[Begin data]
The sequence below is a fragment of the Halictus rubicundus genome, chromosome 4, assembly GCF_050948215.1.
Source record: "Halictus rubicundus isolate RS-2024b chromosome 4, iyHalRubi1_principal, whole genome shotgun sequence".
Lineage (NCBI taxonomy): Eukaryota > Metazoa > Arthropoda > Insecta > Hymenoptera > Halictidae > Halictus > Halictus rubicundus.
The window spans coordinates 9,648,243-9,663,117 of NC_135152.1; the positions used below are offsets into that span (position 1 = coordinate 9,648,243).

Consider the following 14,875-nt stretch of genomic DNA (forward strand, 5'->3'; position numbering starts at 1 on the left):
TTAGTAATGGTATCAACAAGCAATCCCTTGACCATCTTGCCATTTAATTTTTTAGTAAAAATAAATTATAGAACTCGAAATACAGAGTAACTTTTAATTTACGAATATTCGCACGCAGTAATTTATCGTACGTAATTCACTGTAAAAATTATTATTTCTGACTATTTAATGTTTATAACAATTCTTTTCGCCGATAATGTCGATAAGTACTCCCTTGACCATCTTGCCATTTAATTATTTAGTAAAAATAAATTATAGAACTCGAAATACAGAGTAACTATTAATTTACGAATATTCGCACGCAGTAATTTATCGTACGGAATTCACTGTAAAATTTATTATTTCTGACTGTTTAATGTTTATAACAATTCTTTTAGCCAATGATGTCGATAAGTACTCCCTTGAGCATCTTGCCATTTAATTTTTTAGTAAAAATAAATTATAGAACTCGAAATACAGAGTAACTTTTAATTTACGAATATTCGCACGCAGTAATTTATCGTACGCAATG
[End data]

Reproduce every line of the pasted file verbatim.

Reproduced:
The sequence below is a fragment of the Halictus rubicundus genome, chromosome 4, assembly GCF_050948215.1.
Source record: "Halictus rubicundus isolate RS-2024b chromosome 4, iyHalRubi1_principal, whole genome shotgun sequence".
Lineage (NCBI taxonomy): Eukaryota > Metazoa > Arthropoda > Insecta > Hymenoptera > Halictidae > Halictus > Halictus rubicundus.
The window spans coordinates 9,648,243-9,663,117 of NC_135152.1; the positions used below are offsets into that span (position 1 = coordinate 9,648,243).

Consider the following 14,875-nt stretch of genomic DNA (forward strand, 5'->3'; position numbering starts at 1 on the left):
TTAGTAATGGTATCAACAAGCAATCCCTTGACCATCTTGCCATTTAATTTTTTAGTAAAAATAAATTATAGAACTCGAAATACAGAGTAACTTTTAATTTACGAATATTCGCACGCAGTAATTTATCGTACGTAATTCACTGTAAAAATTATTATTTCTGACTATTTAATGTTTATAACAATTCTTTTCGCCGATAATGTCGATAAGTACTCCCTTGACCATCTTGCCATTTAATTATTTAGTAAAAATAAATTATAGAACTCGAAATACAGAGTAACTATTAATTTACGAATATTCGCACGCAGTAATTTATCGTACGGAATTCACTGTAAAATTTATTATTTCTGACTGTTTAATGTTTATAACAATTCTTTTAGCCAATGATGTCGATAAGTACTCCCTTGAGCATCTTGCCATTTAATTTTTTAGTAAAAATAAATTATAGAACTCGAAATACAGAGTAACTTTTAATTTACGAATATTCGCACGCAGTAATTTATCGTACGCAATG